The answer is simple. Many animal advocates fail to critique the criminal justice system because they do not understand that the criminal justice system and ← 207 | 208 → the oppression of nonhuman animals are interrelated. Just as nonhuman animals are cheap labor and are often property of the State, so too are human prisoners. Beyond just providing free labor to corporations, prisoners are also forced to work in slaughterhouses and on dairy farms. Finally, the criminal justice system protects the very corporations that animal advocates protest and boycott. Animal advocates’ protests and boycotts, once protected under the First Amendment, are now considered illegal and a domestic terrorist threat under laws such as the Animal Enterprise Terrorism Act (AETA) (Best & Nocella, 2006). Those activists who adopt such once-legal tactics now frequently find themselves arrested, charged, and convicted as criminals and sometimes even as terrorists. As a result, many animal advocates have begun to educate themselves about political repression and unjust laws such as the AETA, but many still support the current US justice system via their calls for the imprisonment of nonhuman animal abusers.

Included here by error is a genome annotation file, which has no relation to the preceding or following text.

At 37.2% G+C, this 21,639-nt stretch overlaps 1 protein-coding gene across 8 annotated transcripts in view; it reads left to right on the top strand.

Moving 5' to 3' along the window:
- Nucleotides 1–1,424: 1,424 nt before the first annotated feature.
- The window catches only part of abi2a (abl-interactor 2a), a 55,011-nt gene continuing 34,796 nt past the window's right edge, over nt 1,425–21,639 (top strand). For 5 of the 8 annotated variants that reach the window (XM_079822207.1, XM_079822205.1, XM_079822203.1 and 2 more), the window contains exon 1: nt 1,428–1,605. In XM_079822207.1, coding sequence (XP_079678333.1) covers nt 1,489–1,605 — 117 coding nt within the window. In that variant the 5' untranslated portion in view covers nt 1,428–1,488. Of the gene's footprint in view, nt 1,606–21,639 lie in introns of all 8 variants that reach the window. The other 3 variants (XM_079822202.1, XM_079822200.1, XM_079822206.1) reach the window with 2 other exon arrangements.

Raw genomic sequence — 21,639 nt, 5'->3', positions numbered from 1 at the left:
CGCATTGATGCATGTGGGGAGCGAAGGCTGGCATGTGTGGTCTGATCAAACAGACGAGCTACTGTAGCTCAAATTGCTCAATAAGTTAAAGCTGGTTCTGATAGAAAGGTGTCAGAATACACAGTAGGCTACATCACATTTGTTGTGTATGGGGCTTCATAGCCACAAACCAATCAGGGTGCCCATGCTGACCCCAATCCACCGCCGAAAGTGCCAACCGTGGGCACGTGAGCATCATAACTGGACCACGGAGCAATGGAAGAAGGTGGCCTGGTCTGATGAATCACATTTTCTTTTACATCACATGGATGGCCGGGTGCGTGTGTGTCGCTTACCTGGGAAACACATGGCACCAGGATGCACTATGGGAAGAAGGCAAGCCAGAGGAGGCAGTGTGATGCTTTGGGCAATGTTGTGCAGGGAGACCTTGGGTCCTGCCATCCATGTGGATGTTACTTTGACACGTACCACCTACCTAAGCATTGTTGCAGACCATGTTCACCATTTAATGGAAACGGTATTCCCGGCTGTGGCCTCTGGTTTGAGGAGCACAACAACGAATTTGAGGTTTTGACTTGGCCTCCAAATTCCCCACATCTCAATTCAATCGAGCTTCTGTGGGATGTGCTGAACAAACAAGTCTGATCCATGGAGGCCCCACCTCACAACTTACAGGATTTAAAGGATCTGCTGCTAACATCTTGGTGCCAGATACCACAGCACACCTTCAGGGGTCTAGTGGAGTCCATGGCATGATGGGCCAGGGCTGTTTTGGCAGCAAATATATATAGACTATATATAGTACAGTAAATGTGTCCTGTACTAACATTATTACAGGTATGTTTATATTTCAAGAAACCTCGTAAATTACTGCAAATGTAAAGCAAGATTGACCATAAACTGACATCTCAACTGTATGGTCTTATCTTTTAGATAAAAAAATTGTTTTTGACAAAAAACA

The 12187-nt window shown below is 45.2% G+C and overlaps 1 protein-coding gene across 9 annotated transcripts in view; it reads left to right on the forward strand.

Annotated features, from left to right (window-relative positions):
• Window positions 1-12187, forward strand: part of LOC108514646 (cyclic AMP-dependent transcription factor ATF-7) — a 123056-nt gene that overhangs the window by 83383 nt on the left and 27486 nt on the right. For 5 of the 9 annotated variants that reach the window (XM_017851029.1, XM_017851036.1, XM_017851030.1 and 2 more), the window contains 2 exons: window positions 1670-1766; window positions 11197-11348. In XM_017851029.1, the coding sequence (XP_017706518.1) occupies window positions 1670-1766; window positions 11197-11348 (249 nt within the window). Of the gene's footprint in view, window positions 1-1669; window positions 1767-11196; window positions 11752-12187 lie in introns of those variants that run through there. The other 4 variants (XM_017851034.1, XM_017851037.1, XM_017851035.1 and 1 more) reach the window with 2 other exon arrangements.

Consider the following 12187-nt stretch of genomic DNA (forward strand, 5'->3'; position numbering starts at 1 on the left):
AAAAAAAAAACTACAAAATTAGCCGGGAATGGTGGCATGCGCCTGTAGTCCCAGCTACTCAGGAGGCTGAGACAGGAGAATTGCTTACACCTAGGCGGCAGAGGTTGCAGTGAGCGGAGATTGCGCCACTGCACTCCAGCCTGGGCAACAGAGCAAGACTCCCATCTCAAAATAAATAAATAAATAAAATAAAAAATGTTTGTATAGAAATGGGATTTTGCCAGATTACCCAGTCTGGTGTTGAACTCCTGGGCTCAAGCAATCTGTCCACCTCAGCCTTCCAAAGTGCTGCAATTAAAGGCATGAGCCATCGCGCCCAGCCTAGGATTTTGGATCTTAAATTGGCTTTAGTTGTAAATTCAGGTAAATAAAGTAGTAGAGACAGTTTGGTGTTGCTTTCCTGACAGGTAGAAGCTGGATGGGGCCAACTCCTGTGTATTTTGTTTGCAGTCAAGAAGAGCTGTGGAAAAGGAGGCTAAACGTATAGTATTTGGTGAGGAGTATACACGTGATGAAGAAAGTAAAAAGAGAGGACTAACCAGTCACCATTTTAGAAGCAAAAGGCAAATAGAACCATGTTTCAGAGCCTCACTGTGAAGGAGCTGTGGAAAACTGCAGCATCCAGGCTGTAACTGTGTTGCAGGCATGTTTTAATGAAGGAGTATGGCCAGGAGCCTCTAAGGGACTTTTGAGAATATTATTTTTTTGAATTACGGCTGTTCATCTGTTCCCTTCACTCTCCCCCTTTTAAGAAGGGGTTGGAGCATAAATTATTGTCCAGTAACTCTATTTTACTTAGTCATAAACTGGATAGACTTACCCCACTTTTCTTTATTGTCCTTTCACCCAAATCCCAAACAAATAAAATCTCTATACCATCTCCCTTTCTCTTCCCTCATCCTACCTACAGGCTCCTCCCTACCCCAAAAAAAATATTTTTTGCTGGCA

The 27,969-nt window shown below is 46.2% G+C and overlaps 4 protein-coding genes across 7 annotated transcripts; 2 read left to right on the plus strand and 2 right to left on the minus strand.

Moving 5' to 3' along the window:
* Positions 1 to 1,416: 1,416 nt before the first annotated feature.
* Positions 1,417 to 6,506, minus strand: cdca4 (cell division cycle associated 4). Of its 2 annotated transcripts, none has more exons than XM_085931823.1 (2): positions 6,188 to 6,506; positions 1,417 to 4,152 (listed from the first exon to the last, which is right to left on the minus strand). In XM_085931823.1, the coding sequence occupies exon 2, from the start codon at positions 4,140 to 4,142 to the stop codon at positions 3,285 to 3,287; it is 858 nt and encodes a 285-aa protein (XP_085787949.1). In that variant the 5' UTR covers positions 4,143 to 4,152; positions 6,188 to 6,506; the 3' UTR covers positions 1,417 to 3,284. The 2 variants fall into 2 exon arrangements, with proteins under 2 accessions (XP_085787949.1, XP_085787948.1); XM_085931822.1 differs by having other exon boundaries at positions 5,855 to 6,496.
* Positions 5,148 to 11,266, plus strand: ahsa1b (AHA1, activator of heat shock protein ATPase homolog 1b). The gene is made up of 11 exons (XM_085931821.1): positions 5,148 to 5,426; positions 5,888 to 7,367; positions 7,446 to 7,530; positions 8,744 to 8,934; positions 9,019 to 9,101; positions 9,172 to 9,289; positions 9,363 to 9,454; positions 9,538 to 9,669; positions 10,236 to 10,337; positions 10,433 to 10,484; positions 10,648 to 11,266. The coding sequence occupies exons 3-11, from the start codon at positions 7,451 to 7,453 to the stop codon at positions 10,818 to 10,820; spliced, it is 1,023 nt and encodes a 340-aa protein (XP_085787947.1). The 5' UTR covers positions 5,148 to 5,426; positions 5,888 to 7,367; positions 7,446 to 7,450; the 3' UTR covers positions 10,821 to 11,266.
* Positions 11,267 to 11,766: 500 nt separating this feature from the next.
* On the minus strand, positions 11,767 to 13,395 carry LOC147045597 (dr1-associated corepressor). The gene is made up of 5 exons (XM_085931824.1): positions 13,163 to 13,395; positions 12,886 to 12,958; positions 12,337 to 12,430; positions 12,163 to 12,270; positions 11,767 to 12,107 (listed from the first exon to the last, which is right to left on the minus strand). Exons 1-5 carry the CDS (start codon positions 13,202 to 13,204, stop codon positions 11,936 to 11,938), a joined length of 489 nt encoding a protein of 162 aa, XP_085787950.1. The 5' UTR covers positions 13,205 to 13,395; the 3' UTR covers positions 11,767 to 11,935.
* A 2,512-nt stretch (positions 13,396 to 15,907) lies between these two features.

Building Alternatives

Actively renouncing and resisting racism, slavery, and the criminal justice system does make being an animal advocate that much more complex, but this is what is needed if we are to be effective critical animal studies scholars, social justice activists, and allies with people of color. Any person who is anti-racist has a duty to aid in the abolition of all prisons. Therefore, before advocates call for imprisonment of nonhuman animal abusers, they need to think about alternative justice systems rather than punitive retributive punishments. Transformative justice addresses social injustices, while advocates for education, healing, accountability, and responsibility (Nocella, 2011).